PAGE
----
March 24, 2019
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‘Silly’ moustache the basis for serious cancer fundraiser

Seth Koenig | BDN
Seth Koenig | BDN
Dr. Lou Jacobs, a Portland chiropractor who lost both of his parents to cancer within a 14 month period, is holding his second annual My Stache Fights Cancer fundraiser starting Sept. 24, encouraging men to grow out the facial hair on their upper lips for a good cause.

PORTLAND, Maine — It’s hard not to smile at the sight of Dr. Lou Jacobs’ moustache, curled upward like a circus strongman, or perhaps the famously styled baseball pitcher Rollie Fingers.

It’s an important jovial ice breaker, said the Portland chiropractor, because the issue he’s advocating for through his increasingly well-known facial hair is more somber.

Both of Jacobs’ parents died of cancer within a 14-month period.

“I get stopped out in public all the time,” Jacobs said of the reaction he gets from the curly moustache. “I love it. I want to talk to people about [cancer research and prevention], so if this is a way to get people engaged, as silly as it is, I’ll take it.”

Jacobs, whose second annual “ My Stache Fights Cancer” fundraiser kicks off on Sept. 24, said his moustache “stands out to people.” Plus, he became a local celebrity after a run of media coverage surrounding the first fundraiser last year.

But sadly, he said, his experience dealing with cancer and loss is not unique.

“Losing two parents is not uncommon,” he said. “Losing a sibling to cancer is not uncommon. My story is not that special, unfortunately. But people tell me, ‘It’s great that you’re turning something that bad into something good. … You’ve got to take the truth and do something with it.”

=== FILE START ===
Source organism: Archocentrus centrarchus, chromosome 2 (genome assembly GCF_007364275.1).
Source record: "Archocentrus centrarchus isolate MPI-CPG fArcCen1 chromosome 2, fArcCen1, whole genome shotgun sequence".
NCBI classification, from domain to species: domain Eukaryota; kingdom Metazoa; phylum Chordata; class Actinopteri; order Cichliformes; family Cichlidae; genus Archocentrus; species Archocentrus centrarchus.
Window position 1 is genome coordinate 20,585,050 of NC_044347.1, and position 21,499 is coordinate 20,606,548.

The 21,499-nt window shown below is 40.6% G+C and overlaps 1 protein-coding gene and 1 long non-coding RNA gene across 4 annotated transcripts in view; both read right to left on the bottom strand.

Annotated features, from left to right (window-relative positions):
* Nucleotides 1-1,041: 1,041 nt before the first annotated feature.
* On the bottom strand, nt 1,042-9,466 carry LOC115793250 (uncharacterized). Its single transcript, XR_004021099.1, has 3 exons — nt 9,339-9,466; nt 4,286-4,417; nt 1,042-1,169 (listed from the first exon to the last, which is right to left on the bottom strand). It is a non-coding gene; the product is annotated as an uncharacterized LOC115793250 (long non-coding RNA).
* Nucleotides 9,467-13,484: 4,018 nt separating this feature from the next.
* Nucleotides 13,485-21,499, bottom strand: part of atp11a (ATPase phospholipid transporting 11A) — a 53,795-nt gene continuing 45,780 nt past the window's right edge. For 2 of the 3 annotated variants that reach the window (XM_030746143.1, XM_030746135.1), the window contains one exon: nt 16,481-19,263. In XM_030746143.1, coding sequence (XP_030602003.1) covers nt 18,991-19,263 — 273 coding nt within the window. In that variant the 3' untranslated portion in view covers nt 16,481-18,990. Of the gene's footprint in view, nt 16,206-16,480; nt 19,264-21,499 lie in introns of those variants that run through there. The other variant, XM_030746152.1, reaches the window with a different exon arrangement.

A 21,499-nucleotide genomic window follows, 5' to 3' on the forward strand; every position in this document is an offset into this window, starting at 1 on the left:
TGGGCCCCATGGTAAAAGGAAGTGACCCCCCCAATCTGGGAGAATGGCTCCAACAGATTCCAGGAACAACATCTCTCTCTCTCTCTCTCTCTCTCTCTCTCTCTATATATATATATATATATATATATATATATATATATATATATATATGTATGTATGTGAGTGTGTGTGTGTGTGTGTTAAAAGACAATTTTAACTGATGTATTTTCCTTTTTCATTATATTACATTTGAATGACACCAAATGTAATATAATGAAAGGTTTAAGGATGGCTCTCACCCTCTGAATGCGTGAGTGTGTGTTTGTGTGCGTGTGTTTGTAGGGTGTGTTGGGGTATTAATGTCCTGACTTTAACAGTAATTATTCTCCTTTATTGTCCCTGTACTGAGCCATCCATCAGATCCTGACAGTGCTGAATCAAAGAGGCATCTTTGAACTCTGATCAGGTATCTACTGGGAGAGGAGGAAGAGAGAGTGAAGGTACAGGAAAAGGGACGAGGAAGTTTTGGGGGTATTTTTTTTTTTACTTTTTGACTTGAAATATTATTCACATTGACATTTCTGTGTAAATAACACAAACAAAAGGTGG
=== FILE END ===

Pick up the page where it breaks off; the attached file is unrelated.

As part of his fundraiser, which lasts until Jan. 1, participants set up Web pages through and then seek donations as family, friends, coworkers and acquaintances follow their moustache growing and styling efforts.

All of the money raised through the program will be donated to the Cancer Community Support Center in South Portland and the Boston-based Campaign for Cancer Prevention.

Both groups are aligned with Jacobs’ mission, he said, which emphasizes support for cancer patients and their family members as a group, and the search for causes for the nationwide increases in cancer rates, respectively.

“From an environmental perspective, there are endless possibilities for why the problem has gotten worse,” Jacobs said.

Jacobs’ moustache-growing — or, for those men already bearing moustaches, shaving — fundraiser is one in a burgeoning field of facial hair-related benefits, including the Australian-launched “Movember” that also ties ‘stache growing to fundraising.

For his efforts, Jacobs is becoming a moustache-wearing star of sorts, as a 2010 finalist for the American Moustache Institute Robert Goulet Moustached American of the Year award. Magnum, P.I., watch out.

Jacobs said he didn’t know of the other moustache-based fundraisers when he launched his inaugural program last year, but said he understands the appeal.

“There has to be a fundraiser that doesn’t require men to run, walk, bicycle or participate in a triathlon,” he said. “There’s got to be something for the busy man who works long hours and doesn’t have time to train, but wants to raise money for a good cause.”

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